According to Big Country News,
GRANGEVILLE - The Idaho County Sheriff’s Office has received confirmation that skeletal remains recovered in 1984 near Colt Killed Creek (White Sand Creek) near the Powell Ranger Station are the remains of Roger Brian Bennett of Oklahoma. Bennett went missing shortly after his discharge from the U.S. Air Force in the Spring of 1982.
According to the Idaho County Sheriff's Office, on September 28, 1983, deputies investigated an abandoned camp near Powell, about 400 yards from the White Sand Road. The camp consisted of a nylon two man tent, a sleeping bag, towels, cooking items, and other items. Also found was a prescription eye glass lens. No identification was found with the items.
Deputies searched the adjoining area and found nothing more. Deputies felt the camp had been abandoned sometime in 1982. On September 19, 1984, ICSO deputies were again in that general area in response to a human skeleton found by hunters. Deputies located the remains approximately one mile from the abandoned camp found the previous year. With the remains were a pair of silver metal framed prescription eyeglasses with one lens missing.
Clothing was recovered that consisted of several shirts, jacket, pants, white tennis shoes, and plastic water bottle, among other things. Again, deputies found no wallet, or any type of identification. Subsequently, deputies returned to the scene with a metal detector looking for any items such as jewelry, a watch, etc. that might have been scattered or receded into the duff. Nothing more was found. Based on the condition of the remains, and the previously found abandoned camp, it was most likely that John Doe had died in late 1982.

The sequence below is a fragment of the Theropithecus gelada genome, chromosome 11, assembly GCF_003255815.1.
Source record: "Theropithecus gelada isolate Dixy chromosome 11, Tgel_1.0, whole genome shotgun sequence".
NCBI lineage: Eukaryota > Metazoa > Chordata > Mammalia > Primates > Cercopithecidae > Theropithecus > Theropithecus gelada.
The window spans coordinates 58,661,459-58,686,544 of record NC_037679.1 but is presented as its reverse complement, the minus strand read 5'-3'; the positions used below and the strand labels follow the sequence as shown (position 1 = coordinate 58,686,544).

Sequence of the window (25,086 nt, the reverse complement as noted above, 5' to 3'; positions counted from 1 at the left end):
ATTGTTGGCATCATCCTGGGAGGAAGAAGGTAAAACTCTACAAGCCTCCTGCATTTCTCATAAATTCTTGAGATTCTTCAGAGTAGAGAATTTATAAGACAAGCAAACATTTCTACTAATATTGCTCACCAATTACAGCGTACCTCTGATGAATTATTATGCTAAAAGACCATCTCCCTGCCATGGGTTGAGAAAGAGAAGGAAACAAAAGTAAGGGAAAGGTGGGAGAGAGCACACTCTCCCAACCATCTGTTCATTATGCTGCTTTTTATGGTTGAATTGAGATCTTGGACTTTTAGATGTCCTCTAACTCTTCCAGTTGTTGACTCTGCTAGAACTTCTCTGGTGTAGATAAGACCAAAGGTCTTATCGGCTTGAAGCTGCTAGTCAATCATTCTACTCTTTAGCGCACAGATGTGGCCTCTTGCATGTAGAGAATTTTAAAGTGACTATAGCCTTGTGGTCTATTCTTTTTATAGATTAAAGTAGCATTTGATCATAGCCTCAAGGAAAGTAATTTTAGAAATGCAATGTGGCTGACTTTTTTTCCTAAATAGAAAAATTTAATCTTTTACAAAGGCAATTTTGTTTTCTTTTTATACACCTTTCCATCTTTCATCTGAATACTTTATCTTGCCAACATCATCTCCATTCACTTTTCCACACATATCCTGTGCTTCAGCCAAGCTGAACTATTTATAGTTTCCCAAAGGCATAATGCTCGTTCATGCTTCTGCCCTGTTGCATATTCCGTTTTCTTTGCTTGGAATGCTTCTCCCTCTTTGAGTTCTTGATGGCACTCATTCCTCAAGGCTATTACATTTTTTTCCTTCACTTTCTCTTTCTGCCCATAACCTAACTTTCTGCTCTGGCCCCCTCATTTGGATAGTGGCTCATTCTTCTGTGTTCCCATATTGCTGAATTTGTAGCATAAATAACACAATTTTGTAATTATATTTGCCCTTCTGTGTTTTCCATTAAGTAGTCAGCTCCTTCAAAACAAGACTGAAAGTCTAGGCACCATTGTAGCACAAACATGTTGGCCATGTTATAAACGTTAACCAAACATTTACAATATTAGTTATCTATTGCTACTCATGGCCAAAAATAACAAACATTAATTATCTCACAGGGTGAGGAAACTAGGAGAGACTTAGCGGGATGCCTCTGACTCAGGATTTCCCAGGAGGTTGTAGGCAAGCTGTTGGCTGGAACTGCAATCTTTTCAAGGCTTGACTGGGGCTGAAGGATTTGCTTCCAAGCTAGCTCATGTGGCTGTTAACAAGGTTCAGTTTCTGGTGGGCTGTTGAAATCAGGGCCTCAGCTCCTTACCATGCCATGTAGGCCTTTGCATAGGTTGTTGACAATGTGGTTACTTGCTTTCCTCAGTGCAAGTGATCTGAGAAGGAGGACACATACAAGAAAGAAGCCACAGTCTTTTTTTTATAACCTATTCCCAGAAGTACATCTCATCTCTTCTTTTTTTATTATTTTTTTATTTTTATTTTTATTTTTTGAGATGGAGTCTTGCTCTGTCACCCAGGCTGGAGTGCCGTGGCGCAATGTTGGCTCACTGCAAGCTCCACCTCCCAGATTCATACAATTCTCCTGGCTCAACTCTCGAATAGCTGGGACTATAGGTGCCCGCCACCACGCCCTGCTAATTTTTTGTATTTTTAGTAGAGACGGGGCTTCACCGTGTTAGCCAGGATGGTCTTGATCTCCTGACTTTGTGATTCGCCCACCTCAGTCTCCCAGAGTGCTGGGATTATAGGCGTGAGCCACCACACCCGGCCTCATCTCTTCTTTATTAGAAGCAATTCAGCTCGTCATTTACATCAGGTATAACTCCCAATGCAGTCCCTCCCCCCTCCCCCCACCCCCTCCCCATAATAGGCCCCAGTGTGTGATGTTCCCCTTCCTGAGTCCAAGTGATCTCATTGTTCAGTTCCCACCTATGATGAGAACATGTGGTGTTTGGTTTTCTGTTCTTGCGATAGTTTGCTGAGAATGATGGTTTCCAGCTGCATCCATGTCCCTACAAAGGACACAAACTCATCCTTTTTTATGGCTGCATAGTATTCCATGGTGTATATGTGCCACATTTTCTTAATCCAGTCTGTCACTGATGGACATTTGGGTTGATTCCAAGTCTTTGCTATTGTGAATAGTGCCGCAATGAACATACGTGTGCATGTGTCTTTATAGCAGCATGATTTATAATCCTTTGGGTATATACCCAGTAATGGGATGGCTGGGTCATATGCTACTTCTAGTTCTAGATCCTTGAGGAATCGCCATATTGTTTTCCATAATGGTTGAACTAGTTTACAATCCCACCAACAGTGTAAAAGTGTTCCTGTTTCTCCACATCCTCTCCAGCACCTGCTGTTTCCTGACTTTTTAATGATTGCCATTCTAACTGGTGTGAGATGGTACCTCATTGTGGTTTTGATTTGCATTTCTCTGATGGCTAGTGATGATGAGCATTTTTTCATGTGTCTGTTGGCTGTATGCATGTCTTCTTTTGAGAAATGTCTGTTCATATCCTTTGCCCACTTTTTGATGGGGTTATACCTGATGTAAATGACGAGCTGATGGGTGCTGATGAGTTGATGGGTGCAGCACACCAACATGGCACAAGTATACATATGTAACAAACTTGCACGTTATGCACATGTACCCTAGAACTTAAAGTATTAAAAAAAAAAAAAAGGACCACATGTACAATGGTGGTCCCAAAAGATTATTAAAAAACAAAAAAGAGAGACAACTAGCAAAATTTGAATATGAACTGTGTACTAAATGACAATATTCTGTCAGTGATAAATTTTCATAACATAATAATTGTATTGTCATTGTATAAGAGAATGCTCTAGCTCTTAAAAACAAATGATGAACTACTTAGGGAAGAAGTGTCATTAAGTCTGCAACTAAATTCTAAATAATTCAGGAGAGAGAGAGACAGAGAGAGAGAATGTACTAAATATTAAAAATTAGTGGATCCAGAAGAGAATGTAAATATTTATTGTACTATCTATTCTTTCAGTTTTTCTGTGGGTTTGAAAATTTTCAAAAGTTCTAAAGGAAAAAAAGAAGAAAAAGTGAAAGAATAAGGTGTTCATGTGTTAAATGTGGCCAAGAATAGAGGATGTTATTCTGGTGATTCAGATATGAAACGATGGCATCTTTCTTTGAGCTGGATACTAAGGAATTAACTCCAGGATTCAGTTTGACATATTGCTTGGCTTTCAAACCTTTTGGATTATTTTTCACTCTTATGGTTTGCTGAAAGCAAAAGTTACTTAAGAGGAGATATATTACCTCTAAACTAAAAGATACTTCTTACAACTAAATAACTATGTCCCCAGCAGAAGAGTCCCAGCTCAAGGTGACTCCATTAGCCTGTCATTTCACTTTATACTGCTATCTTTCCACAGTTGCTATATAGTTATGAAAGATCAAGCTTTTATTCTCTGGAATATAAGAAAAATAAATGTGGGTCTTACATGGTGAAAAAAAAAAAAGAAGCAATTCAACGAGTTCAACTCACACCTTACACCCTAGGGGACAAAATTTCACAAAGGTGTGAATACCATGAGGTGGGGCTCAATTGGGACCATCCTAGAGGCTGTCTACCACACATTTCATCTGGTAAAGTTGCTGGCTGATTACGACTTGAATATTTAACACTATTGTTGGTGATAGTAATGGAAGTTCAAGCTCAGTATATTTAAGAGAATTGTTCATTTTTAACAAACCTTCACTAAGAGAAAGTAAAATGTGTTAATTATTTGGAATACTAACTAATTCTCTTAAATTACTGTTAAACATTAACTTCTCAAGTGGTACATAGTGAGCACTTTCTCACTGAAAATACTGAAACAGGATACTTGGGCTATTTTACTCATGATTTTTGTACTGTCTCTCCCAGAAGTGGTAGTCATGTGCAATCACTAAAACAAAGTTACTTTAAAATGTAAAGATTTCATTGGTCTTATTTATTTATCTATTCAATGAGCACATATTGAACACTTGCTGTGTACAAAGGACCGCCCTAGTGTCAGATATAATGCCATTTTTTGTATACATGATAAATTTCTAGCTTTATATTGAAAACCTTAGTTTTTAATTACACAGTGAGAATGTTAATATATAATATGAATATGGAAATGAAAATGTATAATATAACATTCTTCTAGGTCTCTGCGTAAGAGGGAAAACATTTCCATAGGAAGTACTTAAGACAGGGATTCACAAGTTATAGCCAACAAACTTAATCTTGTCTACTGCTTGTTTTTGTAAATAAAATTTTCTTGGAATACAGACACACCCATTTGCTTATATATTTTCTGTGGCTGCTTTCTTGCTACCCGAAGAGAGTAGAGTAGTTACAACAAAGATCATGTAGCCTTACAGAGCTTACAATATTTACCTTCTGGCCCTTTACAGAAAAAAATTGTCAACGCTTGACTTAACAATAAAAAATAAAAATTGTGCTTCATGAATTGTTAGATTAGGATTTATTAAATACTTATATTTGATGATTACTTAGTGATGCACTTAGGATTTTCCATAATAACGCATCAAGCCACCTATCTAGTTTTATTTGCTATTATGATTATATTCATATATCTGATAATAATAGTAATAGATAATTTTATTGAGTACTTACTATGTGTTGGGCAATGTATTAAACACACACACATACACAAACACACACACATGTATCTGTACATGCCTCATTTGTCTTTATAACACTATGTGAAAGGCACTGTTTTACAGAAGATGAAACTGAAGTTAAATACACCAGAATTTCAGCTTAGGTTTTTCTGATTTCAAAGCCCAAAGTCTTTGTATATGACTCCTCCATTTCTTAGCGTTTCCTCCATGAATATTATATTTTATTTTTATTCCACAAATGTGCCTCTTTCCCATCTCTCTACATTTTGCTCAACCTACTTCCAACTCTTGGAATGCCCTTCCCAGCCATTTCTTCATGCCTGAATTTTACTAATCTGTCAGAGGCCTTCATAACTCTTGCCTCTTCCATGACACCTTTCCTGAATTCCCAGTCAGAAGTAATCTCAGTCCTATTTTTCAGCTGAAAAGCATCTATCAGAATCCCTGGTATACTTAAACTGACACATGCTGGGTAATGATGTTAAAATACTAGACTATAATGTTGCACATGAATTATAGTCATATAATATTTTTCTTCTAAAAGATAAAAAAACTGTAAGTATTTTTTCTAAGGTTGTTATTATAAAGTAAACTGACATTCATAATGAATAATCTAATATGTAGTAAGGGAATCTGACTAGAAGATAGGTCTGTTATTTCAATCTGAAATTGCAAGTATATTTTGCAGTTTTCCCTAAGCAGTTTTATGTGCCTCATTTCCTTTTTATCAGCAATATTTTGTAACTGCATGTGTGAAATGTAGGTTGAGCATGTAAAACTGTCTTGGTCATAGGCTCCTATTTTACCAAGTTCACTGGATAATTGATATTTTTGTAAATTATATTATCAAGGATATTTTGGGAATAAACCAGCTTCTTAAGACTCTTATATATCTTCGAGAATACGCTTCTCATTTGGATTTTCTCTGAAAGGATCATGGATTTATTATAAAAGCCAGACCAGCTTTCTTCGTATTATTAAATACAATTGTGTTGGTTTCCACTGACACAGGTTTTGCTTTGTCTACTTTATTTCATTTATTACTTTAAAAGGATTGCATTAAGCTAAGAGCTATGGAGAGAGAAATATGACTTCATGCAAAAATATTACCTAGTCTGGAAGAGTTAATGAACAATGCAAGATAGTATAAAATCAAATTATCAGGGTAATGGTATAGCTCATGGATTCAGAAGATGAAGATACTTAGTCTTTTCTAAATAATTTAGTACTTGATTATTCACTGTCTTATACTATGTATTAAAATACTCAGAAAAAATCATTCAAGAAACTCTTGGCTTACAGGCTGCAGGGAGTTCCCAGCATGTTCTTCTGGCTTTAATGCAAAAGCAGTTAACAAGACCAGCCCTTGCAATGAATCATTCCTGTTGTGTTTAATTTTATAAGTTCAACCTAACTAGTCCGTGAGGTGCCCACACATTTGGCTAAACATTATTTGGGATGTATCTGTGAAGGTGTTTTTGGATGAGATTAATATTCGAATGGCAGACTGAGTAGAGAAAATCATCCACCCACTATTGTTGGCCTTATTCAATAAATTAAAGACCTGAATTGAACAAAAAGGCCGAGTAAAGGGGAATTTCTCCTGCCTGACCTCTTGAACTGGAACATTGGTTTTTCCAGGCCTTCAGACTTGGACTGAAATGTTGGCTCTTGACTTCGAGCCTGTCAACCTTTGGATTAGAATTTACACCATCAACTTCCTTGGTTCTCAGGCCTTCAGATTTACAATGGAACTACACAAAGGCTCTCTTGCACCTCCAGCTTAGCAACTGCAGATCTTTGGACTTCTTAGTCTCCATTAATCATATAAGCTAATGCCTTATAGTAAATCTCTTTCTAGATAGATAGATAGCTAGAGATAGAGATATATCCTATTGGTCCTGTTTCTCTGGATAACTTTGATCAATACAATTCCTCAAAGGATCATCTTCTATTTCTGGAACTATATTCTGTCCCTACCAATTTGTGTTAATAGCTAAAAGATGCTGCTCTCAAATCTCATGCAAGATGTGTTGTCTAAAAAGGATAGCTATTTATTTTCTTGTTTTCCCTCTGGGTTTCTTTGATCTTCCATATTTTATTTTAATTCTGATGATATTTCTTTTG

In November of 1984, the remains were sent to Forensic Anthropologist Dr. Rodger Heglar in San Francisco, California for evaluation. Heglar felt that John Doe was a male, 40-45 years of age, about 5’6-7” in height. In Heglar’s opinion, John Doe had an incising mark between the 6th and 7th left ribs from a “knife-like object with sharp edge up and flat back down”. In 1985, the North Idaho Regional Crime Lab completed a composite image of John Doe’s possible apperance. In 1986, the skull of John Doe was sent to the North Idaho Regional Crime Lab for a more exacting attempt at a composite image. Depth markers were temporarily affixed to the skull and the contours and features completed with clay.
These images showed a more pronounced lower jawline than the previous attempts. At some point, John Doe began to be affectionately referred to as “Mr. Bones” by ICSO personnel, who felt he deserved some type of unique personalization. ICSO investigators over the years continued researching and working to find the identity of Mr. Bones.
In 2007, NamUs was formed through efforts of the National Institute of Justice. NamUs was developed with the intent to improve access to information that would help solve missing and unidentified person cases. A website was eventually developed (namus.gov) to assist the public and law enforcement in documenting and searching for the missing and unidentified. NamUs currently lists about 21,500 missing persons, and 14,000 unidentified persons (remains recovered, but not identified). Mr. Bones was entered in this database in August of 2010.